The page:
A fiscal squeeze might be good for you

Kai Ryssdal Apr 8, 2008
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A fiscal squeeze might be good for you

Kai Ryssdal Apr 8, 2008
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TEXT OF INTERVIEW

Kai Ryssdal: $3.60 a gallon’s gonna be the magic number this summer. The Department of Energy said today that’s where gas prices should top out.

Which, if you really think about it, might turn out to be good news, because chances are paying that much will make most of us think twice before we take to the open road. Which’ll mean less traffic, less stress, and probably less pollution, too.

In fact, economist Chris Ruhm at the University of North Carolina Greensboro’s been studying exactly that phenomenon.


Ryssdal: Thanks for being with us.

Chris Ruhm: Thanks. My pleasure

Ryssdal: You know, you’d think that bad economic times would do bad things to your health and to society’s general well-being. You’re telling me that’s not true?

Ruhm: Well, what I’m telling you is that bad economic times are actually good for your health. Now, I’m not saying they’re good for society, but they do turn out to be good for your physical health?

Ryssdal: How so?

Ruhm: What we find is mortality rates of all kinds fall when the economy weakens, so total mortality, vehicle mortality, deaths from heart attacks, various health conditions like back problems become less prevalent and then people behave in a healthier manner, that is they smoke less, they drink less, they’re less likely to be obese.

Ryssdal: Now is that generally just less stress because you don’t have to deal with all the craziness at work?

Ruhm: That may be part what’s going on. There’s also environmental risks like reductions in pollution levels and people have more time, so they might have more time to exercise. Part of it might be an income story too. If you don’t have as much money, you don’t go out to eat as much. When you go out to eat, you tend to eat fatty meals, maybe you drink and smoke, so it could be a combination of factors

Ryssdal: What about everyday things like traffic loads? I mean, if it takes me 15 minutes to get in because people have been laid off, generally a good thing, right?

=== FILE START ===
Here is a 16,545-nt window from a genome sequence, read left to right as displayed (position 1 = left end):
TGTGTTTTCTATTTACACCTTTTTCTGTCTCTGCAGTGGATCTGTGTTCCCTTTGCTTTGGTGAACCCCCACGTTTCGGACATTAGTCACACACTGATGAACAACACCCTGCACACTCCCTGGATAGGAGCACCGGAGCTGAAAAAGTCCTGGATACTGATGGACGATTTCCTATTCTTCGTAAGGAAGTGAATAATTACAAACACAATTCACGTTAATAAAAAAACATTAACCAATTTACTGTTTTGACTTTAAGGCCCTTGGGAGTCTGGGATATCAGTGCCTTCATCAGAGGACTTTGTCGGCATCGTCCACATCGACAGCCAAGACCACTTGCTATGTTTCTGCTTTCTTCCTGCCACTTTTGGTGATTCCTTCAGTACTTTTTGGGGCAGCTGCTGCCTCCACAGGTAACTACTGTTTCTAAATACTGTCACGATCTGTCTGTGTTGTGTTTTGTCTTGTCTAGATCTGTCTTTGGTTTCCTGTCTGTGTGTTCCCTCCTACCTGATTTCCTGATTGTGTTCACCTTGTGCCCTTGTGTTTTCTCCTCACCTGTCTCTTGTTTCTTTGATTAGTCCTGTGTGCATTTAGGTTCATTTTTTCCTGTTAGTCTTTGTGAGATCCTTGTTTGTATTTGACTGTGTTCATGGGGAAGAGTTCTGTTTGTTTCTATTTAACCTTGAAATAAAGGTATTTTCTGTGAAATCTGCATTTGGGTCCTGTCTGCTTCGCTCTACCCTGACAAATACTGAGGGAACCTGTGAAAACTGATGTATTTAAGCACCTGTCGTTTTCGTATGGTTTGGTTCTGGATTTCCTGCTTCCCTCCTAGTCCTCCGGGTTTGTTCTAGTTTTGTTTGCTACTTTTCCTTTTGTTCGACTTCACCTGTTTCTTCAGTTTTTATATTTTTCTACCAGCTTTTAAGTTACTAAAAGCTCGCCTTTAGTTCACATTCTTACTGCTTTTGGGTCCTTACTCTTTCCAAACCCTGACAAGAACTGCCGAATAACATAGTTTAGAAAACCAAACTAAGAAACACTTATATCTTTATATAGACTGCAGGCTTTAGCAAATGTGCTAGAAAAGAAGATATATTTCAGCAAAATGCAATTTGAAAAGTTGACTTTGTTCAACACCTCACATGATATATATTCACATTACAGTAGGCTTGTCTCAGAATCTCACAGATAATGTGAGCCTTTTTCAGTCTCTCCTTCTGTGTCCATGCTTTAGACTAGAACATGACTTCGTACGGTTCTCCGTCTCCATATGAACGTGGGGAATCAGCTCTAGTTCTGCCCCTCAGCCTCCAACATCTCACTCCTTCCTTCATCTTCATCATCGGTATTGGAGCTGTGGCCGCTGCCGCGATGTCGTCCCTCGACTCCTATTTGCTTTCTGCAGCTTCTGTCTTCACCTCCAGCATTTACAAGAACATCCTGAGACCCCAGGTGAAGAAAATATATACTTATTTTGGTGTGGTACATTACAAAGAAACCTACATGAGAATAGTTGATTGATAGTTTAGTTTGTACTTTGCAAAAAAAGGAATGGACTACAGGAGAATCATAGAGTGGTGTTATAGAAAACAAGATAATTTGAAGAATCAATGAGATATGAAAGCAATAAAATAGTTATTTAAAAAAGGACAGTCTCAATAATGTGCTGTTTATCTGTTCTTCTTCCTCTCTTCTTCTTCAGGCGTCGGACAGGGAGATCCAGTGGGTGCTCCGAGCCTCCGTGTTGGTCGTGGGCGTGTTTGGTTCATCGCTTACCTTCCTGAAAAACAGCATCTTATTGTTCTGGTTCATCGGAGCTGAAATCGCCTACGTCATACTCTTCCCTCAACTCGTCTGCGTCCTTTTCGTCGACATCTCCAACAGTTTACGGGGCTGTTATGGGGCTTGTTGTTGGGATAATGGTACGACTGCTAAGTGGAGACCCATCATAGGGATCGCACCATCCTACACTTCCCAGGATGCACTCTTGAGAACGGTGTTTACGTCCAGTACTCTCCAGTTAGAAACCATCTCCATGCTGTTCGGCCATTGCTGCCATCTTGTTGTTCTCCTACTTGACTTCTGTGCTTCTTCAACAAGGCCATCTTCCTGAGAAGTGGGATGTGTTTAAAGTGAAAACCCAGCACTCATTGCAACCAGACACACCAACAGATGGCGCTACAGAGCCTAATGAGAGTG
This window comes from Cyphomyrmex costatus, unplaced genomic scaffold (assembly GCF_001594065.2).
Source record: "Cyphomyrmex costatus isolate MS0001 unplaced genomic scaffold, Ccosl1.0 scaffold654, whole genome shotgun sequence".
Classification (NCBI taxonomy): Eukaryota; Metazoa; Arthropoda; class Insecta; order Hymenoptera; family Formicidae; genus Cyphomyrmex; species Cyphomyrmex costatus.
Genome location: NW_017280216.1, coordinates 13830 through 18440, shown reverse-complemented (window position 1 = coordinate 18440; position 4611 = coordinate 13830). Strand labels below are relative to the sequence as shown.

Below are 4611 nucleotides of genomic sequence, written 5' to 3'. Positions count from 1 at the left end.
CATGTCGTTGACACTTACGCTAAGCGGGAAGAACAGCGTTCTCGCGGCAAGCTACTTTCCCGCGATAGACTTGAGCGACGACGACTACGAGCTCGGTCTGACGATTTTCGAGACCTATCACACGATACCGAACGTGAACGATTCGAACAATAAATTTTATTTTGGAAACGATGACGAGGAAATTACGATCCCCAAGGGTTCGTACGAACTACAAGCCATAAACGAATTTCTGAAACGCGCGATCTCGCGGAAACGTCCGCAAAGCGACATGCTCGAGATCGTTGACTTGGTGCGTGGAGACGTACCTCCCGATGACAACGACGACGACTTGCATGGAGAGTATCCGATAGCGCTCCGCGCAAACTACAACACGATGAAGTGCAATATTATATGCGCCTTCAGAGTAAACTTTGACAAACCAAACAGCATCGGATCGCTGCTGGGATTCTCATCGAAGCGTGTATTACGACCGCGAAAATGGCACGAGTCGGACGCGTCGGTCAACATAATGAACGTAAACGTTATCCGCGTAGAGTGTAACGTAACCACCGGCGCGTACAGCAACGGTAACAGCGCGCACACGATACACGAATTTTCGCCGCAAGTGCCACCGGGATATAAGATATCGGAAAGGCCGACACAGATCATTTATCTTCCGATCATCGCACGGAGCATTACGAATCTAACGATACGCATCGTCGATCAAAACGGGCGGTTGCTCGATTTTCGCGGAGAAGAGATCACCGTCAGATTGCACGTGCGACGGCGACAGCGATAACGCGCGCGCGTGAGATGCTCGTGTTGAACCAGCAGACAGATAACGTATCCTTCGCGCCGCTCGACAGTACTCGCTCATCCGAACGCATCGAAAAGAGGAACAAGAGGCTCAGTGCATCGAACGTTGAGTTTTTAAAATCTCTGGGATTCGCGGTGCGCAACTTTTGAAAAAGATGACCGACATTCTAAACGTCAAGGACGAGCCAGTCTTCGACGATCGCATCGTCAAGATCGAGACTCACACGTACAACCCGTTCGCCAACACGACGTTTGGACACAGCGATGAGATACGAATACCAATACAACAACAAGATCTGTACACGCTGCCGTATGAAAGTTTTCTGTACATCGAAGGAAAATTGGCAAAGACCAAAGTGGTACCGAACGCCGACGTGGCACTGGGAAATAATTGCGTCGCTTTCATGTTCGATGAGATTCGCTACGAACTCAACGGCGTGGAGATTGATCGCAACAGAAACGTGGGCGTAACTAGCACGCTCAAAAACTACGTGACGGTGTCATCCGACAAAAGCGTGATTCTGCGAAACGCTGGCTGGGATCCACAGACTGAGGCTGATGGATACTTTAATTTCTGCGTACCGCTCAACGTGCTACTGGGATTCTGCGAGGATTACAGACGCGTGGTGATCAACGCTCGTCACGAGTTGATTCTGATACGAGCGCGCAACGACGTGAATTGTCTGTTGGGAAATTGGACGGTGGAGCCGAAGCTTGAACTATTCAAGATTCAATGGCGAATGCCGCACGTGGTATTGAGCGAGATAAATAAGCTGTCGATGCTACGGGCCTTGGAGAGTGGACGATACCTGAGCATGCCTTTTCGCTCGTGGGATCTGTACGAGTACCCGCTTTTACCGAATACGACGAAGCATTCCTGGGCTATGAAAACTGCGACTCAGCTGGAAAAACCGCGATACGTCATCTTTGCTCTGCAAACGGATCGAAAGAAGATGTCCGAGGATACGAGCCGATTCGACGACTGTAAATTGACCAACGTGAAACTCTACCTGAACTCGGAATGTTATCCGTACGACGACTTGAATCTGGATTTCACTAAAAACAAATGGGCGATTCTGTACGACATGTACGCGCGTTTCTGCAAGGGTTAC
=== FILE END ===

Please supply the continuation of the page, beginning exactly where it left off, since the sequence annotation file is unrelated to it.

Ruhm: That’s right, and people drive less. Driving is a risky activity

Ryssdal: Do you have any data on mental health as opposed to physical issues?

Ruhm: A little bit. Mental health is harder to measure and the evidence is much less clear and in fact, it’s quite possible that in bad times, people’s mental health actually worsens. So, for example, we find that suicides increase when times are bad.

Ryssdal: Probably ought to take a step back here and make sure everybody understands we’re not talking about individual episodes of good or bad health. It’s more on a macro scale.

Ruhm: That’s right. This is looking at population-wide averages. Essentially what I was doing is using each state as an experiment, so I was comparing what was happening in one state, say in Massachusetts or Texas, relative to what was going on in other states, so if the Texas economy was weakening at a time when other states’ economies were strengthening, how were, say, mortality rates in Texas changing relative to other states and the result was just very robust, the result that health got better during bad economic times.

Ryssdal: It’s kind of counterintuitive though.

Ruhm: It is to most people and certainly it was not what I initially expected, but there are a number of plausible mechanisms. I might also add there was research over a half a century ago where people looked at mortality rates and found results that were consistent with this and actually couldn’t figure out what was going on and after a number of years just sort of ignored their own results, but actually, there’s been evidence on this for a long time.

Ryssdal: Chris Ruhm is professor of economics at the University of North Carolina Greensboro. Professor, thanks a lot.

Ruhm: Thank you.

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